Q&A - Casting the knowledge net

How does NIWA support fisheries management?

NIWA provides research and advice to enable the sustainable management of New Zealand's commercial and recreational fisheries. It does so in two ways: by monitoring and assessing key fish stocks, and by monitoring the effects of fishing on the aquatic environment.

Some information on commercial fish stocks comes from industry records of catch and effort, as well as observer data on the size and age of fish caught. That information is supplemented by independent research, such as trawl, acoustic, potting and photographic surveys, and estimates of recreational harvest. NIWA research vessels Tangaroa and Kaharoa conduct regular abundance surveys of deepwater species, such as hoki, and inshore species off the east and west coasts of the South Island.

Fisheries scientists then model the population abundance of key species, and future catch scenarios. The results enable the Ministry for Primary Industries (MPI) to make recommendations on Total Allowable Catch (TAC), under New Zealand's Quota Management System.

NIWA also researches the effects of fishing on protected species, such as seabirds, marine mammals, sharks, and corals, and any impacts on other bycatch, benthic communities, food webs, and marine biodiversity. We are also developing our capability to model ecosystems and explore mitigation options to reduce the impacts of fishing gear.

How do we count fish in the ocean?

NIWA researchers assess fish abundance in many ways. Two of the most common methods are trawl and acoustic surveys.

Trawl surveys provide high-quality data on the relative abundance of species vulnerable to bottom trawls. NIWA's inshore and deepwater research vessels tow nets (using the same standard procedures each time) at randomly-selected locations. The catches are analysed, and the results scaled up by the area surveyed, to get a measure of the overall number of fish.

Acoustic surveys use echosounders, which transmit sound waves into the water, then measure what is reflected back. Some species of fish produce a characteristic The otoliths of the black oreo dory are notoriously diffcult to age, but examination under a compound microscope revealed that this 33cm male, caught at 700m near the Chatham Islands, was around 60 years old. (Caoimhghin Ó Maolagáin) Casting the knowledge net acoustic signal. Scientists interpret such data, and use their knowledge about the biology and acoustic scattering properties of the different species of fish present to estimate their numbers in a given area.

Regular trawl or acoustic surveys allow abundance estimates to be plotted over time – a vital input into future yield calculations. Other methods, tailored to particular species, are used for scampi (seabed photography), paua (diver searches) and intertidal shellfish (beach transects).

Surveys are carried out within New Zealand's 200-nautical mile Exclusive Economic Zone, and beyond. Research in international waters helps the New Zealand Government and other stakeholders meet their international stock monitoring and assessment obligations under a range of conventions and agreements.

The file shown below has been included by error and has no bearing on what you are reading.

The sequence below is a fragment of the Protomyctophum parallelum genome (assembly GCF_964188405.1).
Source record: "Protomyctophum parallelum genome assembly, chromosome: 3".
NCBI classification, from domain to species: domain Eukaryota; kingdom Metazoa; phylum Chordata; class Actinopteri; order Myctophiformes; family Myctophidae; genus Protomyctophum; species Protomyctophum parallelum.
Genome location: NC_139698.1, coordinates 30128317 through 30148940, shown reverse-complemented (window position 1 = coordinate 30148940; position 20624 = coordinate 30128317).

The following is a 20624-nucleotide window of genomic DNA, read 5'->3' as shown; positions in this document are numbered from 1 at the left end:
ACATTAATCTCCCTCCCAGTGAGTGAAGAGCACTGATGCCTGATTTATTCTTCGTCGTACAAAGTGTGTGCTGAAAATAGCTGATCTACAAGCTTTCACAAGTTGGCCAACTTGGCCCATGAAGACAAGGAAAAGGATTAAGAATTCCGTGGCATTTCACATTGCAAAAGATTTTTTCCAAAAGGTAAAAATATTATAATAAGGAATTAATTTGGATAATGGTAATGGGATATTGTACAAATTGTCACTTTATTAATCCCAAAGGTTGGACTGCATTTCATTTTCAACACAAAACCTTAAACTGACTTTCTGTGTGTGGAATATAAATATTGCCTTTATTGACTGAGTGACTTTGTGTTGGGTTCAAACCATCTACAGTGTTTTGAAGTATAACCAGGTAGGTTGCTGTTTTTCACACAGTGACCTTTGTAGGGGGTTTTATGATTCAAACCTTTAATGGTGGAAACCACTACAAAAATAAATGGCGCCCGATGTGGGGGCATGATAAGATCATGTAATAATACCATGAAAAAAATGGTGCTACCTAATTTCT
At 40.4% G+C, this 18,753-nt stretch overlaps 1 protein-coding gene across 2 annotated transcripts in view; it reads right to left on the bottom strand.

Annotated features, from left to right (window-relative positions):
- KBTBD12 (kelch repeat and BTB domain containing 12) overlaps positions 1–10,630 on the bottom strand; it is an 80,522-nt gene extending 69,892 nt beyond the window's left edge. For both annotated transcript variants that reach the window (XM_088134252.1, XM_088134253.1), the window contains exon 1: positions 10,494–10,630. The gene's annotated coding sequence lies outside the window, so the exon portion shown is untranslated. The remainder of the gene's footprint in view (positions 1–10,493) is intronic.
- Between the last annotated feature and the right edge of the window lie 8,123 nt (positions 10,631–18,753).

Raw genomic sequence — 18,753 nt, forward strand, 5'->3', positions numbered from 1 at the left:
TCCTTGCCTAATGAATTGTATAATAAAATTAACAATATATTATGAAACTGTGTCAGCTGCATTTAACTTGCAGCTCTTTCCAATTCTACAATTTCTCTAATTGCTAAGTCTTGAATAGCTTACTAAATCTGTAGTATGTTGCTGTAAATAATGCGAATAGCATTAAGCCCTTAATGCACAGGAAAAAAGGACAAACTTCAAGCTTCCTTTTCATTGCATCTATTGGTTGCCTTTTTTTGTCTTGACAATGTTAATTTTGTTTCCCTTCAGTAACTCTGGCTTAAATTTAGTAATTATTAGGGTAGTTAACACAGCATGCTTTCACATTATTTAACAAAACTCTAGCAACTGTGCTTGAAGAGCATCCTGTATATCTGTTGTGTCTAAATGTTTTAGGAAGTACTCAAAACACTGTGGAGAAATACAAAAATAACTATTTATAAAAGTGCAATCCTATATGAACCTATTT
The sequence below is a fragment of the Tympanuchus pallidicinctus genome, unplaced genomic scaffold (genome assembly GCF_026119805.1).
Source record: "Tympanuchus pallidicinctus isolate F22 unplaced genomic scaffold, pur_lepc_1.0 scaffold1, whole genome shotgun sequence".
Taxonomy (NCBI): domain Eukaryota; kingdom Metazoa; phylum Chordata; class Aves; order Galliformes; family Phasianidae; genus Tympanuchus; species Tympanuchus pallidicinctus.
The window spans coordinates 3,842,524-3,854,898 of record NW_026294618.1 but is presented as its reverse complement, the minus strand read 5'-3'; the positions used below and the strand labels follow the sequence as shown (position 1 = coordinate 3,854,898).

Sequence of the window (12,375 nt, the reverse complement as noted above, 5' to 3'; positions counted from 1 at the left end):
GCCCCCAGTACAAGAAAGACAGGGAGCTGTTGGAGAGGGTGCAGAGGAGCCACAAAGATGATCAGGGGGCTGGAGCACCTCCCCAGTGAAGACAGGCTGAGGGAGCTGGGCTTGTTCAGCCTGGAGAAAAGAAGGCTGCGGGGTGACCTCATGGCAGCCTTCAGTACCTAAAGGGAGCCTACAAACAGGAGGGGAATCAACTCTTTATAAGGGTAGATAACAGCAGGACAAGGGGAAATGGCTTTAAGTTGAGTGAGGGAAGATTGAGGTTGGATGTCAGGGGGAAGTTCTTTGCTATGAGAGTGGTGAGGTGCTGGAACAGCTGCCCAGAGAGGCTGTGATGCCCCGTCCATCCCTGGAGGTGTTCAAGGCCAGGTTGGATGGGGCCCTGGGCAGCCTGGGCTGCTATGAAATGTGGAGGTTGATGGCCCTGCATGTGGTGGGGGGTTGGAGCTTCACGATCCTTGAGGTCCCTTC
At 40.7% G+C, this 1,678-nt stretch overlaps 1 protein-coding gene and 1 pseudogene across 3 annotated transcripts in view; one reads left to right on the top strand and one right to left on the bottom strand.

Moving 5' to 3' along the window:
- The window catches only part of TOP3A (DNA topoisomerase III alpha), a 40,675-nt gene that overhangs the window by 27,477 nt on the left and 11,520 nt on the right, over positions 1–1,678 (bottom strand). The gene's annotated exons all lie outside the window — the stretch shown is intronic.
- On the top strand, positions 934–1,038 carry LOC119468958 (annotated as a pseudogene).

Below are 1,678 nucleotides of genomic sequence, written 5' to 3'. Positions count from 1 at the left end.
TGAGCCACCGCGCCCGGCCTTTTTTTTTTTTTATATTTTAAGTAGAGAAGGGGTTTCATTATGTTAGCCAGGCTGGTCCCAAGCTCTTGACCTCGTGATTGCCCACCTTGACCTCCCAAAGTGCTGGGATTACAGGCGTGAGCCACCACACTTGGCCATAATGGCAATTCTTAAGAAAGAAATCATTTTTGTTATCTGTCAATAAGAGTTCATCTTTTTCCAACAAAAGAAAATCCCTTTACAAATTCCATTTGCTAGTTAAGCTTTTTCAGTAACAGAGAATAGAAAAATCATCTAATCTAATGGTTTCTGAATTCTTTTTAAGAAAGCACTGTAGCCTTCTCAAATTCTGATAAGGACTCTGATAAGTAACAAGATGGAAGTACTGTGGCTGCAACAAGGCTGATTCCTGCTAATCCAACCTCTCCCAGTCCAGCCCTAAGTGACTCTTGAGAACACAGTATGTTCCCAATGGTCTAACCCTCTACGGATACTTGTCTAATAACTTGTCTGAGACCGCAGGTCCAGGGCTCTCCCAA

How are fish aged?

Researchers determine the age of bony-headed fish by examining their otoliths – or 'ear bones'. These calcified structures exhibit growth rings, similar to those in a tree stump. Under a microscope, otoliths show paired light and dark zones, with each pair generally marking a period of one year. Counting them can be painstaking, because the zones sometimes merge, have complicated micro-structures, or are irregularly spaced.

Find out more about how we use otoliths to determine the age of fish

NIWA ages about 20,000 fish annually, and growth curves natural resources (plots of fish size versus age) using otolith observations have been created for about 60 species of fish.

Similar rings are also found in bivalve and mollusc shells, and NIWA researchers use them to estimate growth in some species.

How does NIWA assess the impact of fisheries on the environment?

NIWA monitors and analyses trends in the impacts of commercial fishing bycatch, which may include other fish species, or invertebrates such as protected corals, and seabirds. Trawl surveys also enable trends in the abundance of many bycatch species to be independently monitored.

Habitats of particular significance or vulnerability are given special attention. These include spawning, pupping and egg-laying waters, or nursery grounds. The concentration of fish in the early part of their life in these areas means even small environmental impacts can have a large effect on fish populations later on.

NIWA also evaluates the effectiveness of any changes in fishing practices aimed at reducing damage to vulnerable habitats.

Indicators are used across the world to monitor changes in environmental conditions and the state of the ecosystem. NIWA is working closely with MPI to develop a suite of indicators appropriate for New Zealand's fisheries, incorporating information on fish community composition, size structure and food web links.

All of the impacts of fisheries on the environment are considered within Environmental Risk Assessment (ERA). NIWA researchers are developing ERA approaches for deepwater fisheries, and have already contributed to New Zealand risk assessments for hoki, Maui's dolphin, seabirds and seamounts.

Contact

Principal Scientist - Fisheries
Principal Scientist - Fisheries
Principal Scientist - Fisheries
The otoliths of the black oreo dory are notoriously diffcult to age, but examination under a compound microscope revealed that this 33cm male, caught at 700m near the Chatham Islands, was around 60 years old. Credit: Caoimhghin Ó Maolagáin